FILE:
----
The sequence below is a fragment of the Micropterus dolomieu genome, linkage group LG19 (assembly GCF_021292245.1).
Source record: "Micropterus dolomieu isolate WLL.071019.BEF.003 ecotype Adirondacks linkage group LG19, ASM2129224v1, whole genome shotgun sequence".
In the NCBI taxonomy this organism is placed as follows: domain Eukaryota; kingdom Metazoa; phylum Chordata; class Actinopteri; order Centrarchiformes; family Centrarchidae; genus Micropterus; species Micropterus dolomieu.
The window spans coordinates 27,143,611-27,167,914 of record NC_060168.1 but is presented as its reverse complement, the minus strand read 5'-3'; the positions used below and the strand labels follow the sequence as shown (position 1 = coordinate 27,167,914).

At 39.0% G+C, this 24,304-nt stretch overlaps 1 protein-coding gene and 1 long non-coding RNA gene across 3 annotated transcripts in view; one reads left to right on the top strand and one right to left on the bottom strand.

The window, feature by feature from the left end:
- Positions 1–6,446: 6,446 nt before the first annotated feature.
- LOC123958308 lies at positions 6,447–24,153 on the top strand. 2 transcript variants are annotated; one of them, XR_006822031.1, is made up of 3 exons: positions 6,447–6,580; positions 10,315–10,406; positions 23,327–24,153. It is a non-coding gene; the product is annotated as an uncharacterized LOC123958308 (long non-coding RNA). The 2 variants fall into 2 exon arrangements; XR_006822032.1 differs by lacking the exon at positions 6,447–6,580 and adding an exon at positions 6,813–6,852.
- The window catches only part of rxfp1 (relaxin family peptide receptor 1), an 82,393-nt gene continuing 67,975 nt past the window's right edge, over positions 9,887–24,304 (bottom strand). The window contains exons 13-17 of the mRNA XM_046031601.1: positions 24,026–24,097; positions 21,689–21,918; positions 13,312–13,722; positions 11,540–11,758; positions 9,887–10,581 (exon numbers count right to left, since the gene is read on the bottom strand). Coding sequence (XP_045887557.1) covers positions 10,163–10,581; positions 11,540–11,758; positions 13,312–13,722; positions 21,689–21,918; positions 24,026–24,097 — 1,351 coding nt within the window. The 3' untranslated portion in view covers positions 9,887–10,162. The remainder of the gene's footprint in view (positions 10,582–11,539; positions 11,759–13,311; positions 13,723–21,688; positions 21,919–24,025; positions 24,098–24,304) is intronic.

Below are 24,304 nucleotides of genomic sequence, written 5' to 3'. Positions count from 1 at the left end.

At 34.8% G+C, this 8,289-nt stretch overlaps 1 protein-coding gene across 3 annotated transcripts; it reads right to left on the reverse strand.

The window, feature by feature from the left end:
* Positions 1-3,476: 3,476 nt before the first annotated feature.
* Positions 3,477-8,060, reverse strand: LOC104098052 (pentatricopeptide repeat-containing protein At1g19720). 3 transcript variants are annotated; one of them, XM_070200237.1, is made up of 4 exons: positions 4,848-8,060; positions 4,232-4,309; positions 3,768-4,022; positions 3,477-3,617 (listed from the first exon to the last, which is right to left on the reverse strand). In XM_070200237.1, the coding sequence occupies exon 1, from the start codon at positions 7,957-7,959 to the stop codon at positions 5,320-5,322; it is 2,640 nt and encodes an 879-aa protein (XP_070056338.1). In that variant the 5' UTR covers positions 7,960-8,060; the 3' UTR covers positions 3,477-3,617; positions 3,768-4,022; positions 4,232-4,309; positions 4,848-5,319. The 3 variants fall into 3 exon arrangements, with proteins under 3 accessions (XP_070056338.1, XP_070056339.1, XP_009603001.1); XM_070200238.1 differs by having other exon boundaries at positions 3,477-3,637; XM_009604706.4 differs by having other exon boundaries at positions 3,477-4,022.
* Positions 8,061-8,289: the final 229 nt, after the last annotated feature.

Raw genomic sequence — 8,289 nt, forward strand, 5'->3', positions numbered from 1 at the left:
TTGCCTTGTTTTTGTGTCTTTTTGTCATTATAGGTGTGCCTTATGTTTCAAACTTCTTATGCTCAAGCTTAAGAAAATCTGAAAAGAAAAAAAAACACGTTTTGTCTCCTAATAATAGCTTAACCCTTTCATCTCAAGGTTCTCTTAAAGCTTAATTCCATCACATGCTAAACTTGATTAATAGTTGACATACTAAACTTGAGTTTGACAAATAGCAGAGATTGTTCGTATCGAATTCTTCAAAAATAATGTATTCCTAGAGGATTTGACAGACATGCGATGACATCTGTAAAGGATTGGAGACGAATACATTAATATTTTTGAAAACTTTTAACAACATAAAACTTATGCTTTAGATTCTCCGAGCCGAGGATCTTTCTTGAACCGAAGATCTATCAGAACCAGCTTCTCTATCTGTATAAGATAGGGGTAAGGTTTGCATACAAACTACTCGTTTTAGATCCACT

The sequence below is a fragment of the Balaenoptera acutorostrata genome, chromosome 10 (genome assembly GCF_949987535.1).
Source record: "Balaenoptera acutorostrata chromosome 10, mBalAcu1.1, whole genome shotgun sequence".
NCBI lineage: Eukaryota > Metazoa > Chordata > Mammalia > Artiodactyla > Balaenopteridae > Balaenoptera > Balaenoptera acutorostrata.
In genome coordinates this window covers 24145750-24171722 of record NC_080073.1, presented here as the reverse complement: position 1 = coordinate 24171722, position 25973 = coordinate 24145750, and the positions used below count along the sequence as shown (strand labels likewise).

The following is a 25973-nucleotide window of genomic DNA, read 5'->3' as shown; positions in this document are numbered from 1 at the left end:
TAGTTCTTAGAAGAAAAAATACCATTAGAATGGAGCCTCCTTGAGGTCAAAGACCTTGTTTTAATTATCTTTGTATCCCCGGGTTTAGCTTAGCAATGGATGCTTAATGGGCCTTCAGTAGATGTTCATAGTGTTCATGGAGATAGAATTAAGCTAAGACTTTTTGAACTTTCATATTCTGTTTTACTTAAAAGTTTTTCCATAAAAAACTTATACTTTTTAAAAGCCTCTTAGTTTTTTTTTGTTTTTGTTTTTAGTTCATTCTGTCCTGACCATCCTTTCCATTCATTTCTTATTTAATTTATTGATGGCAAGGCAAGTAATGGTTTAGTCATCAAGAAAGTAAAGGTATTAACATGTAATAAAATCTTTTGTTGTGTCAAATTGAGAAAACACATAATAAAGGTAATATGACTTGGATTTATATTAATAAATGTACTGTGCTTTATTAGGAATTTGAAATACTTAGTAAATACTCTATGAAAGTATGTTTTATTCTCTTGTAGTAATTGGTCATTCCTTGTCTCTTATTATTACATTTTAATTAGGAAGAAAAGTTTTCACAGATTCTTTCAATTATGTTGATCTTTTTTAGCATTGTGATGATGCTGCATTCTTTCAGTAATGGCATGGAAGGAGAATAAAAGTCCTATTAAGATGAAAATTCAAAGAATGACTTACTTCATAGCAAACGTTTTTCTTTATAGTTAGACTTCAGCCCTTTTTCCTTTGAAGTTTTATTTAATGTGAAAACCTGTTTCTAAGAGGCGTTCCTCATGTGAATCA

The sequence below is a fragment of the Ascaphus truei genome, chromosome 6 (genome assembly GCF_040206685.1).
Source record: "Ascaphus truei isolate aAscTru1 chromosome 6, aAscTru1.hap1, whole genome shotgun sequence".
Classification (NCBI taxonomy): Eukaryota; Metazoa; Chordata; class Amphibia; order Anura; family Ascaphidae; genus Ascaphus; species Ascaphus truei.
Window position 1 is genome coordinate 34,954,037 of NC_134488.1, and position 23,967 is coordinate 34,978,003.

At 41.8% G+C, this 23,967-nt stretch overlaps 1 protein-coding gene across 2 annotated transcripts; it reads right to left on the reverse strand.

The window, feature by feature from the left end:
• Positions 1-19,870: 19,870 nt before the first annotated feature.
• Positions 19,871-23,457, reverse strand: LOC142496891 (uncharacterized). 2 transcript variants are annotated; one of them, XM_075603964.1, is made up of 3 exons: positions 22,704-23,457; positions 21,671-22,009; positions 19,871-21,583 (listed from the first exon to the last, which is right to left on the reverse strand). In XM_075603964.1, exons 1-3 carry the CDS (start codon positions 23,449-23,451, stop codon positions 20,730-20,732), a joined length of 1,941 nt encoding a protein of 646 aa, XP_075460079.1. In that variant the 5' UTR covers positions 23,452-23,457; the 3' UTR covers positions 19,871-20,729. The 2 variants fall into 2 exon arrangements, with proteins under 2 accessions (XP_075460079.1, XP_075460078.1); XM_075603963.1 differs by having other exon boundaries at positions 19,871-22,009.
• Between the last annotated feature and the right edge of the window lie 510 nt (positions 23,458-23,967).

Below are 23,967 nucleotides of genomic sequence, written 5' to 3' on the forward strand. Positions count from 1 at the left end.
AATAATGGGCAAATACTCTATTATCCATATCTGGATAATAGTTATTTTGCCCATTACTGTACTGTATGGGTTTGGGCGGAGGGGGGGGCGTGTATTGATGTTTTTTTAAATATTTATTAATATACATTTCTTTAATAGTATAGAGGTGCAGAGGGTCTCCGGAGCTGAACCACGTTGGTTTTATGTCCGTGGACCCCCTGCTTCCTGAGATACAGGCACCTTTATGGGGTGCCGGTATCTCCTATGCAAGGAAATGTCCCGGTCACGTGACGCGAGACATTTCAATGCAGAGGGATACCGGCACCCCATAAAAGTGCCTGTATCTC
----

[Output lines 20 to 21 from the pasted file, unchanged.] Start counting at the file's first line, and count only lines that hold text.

NCBI lineage: Eukaryota > Metazoa > Chordata > Mammalia > Artiodactyla > Balaenopteridae > Balaenoptera > Balaenoptera acutorostrata.
In genome coordinates this window covers 24145750-24171722 of record NC_080073.1, presented here as the reverse complement: position 1 = coordinate 24171722, position 25973 = coordinate 24145750, and the positions used below count along the sequence as shown (strand labels likewise).